Recently a reader at my blog asked me what it would take for me to call “heresy” on someone else. Apparently, to refuse to lightly j’accuse is to be continually vomited out of Jesus’ mouth in a lukewarm stream, but I may find redemption if only I will carp endlessly about how the world is ending and the Church is dying, and lay the fault for it at the feet of the bishops and possibly of me, myself.
Hyperventilation seems incongruous, to me, with all we know about our Church. It is not the way of the saints. Our early fathers and mothers preached and suffered but they did not fret, and where they engaged in criticism they always saved some for themselves.
Where the great reformers saw problems they worked hard to correct them with a detachment that communicated humility. Most of them, by the way, had folks in their retinues who struggled with faith. I am reading Sigrid Undset’s excellent Catherine of Siena, and am struck by how generously she dealt with those who wished to follow her example but would get distracted and wander off for a little while. One such “son” in particular did this several times, and Catherine never condemned him—always welcoming his return, accepting his contrition and shooing him off to confession before putting him back to work. She seemed very content to pray for him and trust God to bring him about in God’s good time, which is indeed what happened.
It’s hard sometimes to trust God’s timepiece when ours is so much more accessible (and makes everything seem so urgent). The Church is not dying, because she cannot die. But the worry is easy to understand. We see the empty seminaries of the West and sink into such a gloom that the record numbers of seminarians in the East and Africa seem not to count; we take no solace in reading that there are more priests in formation in the 21st century than in our 1961 heyday. Our first-world conceit insists that we are the superior missionaries to the rest of the world, and it cannot square with the reality that the West has become a mission frontier.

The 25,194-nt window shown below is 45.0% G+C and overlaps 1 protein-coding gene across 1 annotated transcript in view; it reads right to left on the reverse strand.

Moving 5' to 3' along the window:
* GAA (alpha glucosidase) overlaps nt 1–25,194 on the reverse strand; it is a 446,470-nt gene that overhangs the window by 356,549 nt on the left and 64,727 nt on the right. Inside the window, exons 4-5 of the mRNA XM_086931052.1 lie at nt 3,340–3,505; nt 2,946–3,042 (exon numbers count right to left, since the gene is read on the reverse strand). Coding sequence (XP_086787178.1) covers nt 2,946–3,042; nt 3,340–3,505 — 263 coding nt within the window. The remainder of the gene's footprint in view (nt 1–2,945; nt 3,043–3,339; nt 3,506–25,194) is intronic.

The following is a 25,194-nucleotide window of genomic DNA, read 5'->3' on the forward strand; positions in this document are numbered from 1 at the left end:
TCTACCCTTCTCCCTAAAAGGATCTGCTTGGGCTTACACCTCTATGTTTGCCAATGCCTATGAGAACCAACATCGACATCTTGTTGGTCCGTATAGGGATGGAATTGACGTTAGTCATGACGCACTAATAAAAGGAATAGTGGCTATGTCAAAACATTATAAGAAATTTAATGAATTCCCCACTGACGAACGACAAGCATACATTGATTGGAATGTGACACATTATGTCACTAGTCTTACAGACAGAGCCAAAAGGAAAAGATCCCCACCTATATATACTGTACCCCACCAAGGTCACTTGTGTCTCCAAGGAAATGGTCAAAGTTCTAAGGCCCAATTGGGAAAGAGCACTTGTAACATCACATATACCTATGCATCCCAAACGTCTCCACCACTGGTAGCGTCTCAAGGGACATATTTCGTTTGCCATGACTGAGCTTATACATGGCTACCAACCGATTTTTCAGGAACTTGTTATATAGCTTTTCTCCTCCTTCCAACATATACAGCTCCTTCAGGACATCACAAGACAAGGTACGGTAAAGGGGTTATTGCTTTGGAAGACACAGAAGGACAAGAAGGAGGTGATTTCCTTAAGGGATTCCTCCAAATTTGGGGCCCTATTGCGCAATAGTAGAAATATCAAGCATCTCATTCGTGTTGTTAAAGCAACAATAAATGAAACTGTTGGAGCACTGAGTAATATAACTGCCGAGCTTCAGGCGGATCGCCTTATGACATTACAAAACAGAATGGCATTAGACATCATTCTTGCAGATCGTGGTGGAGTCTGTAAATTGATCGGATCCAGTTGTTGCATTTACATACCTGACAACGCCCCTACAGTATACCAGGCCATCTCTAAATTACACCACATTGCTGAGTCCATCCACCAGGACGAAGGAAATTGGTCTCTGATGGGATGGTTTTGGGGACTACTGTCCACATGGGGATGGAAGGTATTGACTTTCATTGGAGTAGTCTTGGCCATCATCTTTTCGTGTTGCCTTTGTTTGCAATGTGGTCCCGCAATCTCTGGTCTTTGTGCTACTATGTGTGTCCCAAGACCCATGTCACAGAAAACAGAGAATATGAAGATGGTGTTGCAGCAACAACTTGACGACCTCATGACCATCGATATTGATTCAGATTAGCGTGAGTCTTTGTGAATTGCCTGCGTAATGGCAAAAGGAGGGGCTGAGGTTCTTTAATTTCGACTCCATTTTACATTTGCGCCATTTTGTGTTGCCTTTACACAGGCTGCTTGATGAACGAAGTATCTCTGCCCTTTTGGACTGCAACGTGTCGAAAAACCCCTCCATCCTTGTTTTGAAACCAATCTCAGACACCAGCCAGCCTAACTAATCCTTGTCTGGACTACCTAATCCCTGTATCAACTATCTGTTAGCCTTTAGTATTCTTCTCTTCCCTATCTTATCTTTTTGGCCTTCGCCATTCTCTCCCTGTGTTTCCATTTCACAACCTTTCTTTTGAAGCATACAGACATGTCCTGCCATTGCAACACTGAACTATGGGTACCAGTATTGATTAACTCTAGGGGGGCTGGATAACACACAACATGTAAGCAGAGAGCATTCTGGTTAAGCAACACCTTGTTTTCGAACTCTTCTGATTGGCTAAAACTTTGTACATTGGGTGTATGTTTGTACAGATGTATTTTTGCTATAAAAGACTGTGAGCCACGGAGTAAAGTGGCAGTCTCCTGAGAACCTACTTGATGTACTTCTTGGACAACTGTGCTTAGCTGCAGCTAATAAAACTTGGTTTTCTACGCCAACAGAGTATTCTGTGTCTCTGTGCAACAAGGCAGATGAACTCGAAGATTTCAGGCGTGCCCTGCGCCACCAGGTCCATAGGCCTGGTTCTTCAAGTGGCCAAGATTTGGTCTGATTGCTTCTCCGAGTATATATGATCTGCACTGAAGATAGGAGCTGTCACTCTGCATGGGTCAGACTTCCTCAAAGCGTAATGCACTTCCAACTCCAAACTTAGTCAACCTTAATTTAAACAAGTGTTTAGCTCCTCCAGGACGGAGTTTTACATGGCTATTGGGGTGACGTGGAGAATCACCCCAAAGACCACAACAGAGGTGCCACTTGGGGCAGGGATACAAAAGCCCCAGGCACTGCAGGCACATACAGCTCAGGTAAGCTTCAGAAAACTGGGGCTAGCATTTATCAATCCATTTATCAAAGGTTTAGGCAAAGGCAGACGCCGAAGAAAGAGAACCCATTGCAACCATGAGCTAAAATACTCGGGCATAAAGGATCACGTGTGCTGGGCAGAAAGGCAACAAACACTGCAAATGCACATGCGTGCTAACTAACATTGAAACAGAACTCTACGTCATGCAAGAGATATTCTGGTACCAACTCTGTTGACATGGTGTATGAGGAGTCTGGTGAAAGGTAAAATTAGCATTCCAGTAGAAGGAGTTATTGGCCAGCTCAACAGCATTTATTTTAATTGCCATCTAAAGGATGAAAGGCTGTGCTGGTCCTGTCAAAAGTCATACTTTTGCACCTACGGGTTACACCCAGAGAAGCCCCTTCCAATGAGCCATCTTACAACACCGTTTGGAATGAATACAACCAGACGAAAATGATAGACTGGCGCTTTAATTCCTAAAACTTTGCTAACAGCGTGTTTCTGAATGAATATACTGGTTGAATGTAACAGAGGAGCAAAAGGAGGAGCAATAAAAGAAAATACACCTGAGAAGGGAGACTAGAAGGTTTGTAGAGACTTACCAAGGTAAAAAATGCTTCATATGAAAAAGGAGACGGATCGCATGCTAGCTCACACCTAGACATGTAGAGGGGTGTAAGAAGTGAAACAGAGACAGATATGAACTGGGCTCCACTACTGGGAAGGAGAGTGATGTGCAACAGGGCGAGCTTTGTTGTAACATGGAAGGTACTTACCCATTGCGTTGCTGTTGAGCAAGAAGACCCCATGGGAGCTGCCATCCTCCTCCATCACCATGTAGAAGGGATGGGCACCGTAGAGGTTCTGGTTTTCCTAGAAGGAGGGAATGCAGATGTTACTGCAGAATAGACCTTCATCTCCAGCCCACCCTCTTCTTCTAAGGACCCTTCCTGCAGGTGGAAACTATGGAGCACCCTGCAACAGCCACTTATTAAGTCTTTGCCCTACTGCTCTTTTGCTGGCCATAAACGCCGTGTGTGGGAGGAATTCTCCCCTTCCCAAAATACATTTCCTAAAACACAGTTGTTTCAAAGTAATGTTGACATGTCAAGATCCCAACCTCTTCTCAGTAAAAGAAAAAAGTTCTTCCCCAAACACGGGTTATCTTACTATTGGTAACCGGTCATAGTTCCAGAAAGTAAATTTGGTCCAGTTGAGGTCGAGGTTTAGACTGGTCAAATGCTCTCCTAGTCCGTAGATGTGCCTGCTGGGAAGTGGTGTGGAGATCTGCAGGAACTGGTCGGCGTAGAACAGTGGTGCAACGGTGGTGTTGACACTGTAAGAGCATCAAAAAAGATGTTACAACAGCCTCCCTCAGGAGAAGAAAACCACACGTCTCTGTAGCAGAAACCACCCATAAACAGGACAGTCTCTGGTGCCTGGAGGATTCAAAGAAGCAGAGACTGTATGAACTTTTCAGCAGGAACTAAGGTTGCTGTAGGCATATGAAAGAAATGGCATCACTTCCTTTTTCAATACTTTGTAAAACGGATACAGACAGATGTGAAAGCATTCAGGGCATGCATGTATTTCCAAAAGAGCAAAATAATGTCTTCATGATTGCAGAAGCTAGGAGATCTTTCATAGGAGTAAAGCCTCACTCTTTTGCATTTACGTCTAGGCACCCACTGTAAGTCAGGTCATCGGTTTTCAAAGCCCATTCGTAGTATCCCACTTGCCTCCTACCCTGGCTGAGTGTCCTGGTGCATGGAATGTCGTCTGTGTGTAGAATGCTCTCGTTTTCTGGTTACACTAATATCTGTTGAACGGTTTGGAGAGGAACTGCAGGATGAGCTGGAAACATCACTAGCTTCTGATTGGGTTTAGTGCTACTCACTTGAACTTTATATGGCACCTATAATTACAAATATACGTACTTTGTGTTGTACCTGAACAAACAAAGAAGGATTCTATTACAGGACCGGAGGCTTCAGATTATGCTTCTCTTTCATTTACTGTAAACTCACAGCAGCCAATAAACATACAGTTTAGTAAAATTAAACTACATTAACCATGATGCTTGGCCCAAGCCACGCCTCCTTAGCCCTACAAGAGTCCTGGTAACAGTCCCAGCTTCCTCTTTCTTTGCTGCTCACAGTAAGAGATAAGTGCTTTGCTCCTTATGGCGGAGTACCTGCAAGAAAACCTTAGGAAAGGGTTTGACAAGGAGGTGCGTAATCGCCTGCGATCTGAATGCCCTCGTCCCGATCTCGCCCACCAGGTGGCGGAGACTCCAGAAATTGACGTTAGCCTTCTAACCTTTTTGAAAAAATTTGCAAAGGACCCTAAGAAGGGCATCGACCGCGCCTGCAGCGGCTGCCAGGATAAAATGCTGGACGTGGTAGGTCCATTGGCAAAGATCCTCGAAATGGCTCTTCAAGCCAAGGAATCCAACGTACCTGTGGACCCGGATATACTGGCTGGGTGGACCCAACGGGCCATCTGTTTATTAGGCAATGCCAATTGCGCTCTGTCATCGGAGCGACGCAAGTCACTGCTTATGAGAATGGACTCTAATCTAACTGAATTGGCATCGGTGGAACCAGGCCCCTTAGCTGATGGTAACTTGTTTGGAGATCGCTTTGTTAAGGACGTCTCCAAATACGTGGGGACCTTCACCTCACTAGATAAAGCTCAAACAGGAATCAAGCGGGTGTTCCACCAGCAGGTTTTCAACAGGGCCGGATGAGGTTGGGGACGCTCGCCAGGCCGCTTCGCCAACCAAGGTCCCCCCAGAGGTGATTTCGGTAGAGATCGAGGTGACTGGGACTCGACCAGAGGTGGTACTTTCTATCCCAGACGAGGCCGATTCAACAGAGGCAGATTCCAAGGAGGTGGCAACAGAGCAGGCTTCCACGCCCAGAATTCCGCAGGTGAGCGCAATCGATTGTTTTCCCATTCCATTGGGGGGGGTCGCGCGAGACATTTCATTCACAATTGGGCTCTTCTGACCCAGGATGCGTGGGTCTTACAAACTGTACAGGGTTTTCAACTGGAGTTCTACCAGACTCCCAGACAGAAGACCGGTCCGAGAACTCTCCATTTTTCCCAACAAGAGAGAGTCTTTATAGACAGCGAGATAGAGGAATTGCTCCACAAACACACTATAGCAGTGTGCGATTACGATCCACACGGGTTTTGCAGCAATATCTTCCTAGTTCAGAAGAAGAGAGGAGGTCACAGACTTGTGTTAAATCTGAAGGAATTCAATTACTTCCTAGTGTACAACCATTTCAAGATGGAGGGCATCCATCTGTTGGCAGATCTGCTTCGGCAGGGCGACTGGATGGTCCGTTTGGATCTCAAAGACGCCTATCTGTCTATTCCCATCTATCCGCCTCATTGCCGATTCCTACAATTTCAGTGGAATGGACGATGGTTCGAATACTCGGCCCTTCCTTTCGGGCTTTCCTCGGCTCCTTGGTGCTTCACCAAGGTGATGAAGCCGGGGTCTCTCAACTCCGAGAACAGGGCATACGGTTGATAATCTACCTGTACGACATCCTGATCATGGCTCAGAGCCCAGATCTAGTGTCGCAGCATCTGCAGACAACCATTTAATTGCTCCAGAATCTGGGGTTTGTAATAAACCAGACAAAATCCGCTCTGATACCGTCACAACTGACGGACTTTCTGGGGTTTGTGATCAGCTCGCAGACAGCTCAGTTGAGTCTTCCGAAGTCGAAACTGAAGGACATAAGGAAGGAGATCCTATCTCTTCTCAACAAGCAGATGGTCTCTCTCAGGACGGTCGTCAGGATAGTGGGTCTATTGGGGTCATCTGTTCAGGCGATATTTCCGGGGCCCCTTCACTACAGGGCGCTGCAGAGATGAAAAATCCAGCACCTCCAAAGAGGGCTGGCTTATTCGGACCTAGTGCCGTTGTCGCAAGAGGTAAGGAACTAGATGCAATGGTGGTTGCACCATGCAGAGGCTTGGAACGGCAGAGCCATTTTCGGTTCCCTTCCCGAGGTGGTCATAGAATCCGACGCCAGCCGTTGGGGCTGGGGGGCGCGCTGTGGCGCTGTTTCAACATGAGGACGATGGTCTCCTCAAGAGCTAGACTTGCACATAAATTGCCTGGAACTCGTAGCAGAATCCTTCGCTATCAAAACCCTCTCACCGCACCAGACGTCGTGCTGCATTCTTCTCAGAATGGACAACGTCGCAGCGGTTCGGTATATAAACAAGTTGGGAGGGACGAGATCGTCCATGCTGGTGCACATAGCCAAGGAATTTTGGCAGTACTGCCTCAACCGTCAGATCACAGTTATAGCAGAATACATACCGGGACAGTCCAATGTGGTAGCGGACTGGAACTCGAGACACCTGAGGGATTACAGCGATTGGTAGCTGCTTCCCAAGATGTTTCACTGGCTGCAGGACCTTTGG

Perhaps it is because so many Catholics currently seem to be wandering that some are panicking and reaching for their cutlasses. Certainly the Church does seem to be in a prolonged season of penance, wrought by both her tragic inattention to clerical abuses and the sinfully inadequate catechesis of the last forty years. That a couple of generations of “You are special; Mass is special; God is special” CCD classes (which offered nothing to counter a deadly cultural obsession with esteem-building) has produced millions of Catholics who have no idea what makes the Church more “special” than anything else, really should not surprise.
It is a near certainty that the Church will get smaller, down the road—our good pope has said as much:
“The Church,” he said as Joseph Ratzinger, “will become small, and will to a great extent have to start over again. But after a time of testing, an internalized and simplified Church will radiate great power and influence; for the population of an entirely planned and controlled world are going to be inexpressibly lonely . . . and they will then discover the little community of believers as something quite new. As a hope that is there for them, as the answer they have secretly always been asking for.”
Call it Adult Catechesis.
Perhaps sometime in the not-too-distant future, as governments move against her, the Church will be forced into poverty and become subject to the oppression of her earlier days. We may even see martyrs in the Western Church, once more.
But that, of course, is when the Church will triumph. Even if we lose every material aspect—our buildings, the great art vouchsafed to us—the Church will triumph, because it is greater than any structure, innovation, or physicality, which (no matter how meaningful) is nothing at all compared to Christ. This is something a materially fixated world cannot understand: to silence a voice is not to stop prayer; to close a parish is not to end it. The Church is built by the author of Life, and is itself alive with that Divinity. Life will always find a way, which is why man is constantly trying to keep it at bay—another conceit.
This is not the first time, or even the fifth, that the Church has seemed weakened or needful, or that worldliness has seemed to be eclipsing it, but there is no end to the Church. The nation may tumble; nations always do, in the end, when America tumbles, the Roman Catholic Church may very well see itself superseded by a government-friendly “American Catholic Church” that marginalizes the Roman church and even sends it underground.
What a privilege it will be, then, to have to give up our comfortable notions of what “real” Catholicism is, and what “real” Church is, in order to keep the Mass, and the Holy Eucharist in our midst. Stripped to our essentials, we may actually rediscover the unity that is currently so elusive among us.
Elizabeth Scalia is the Managing Editor of the Catholic Portal at Patheos and blogs as The Anchoress. Her previous articles for "On the Square" can be found here.
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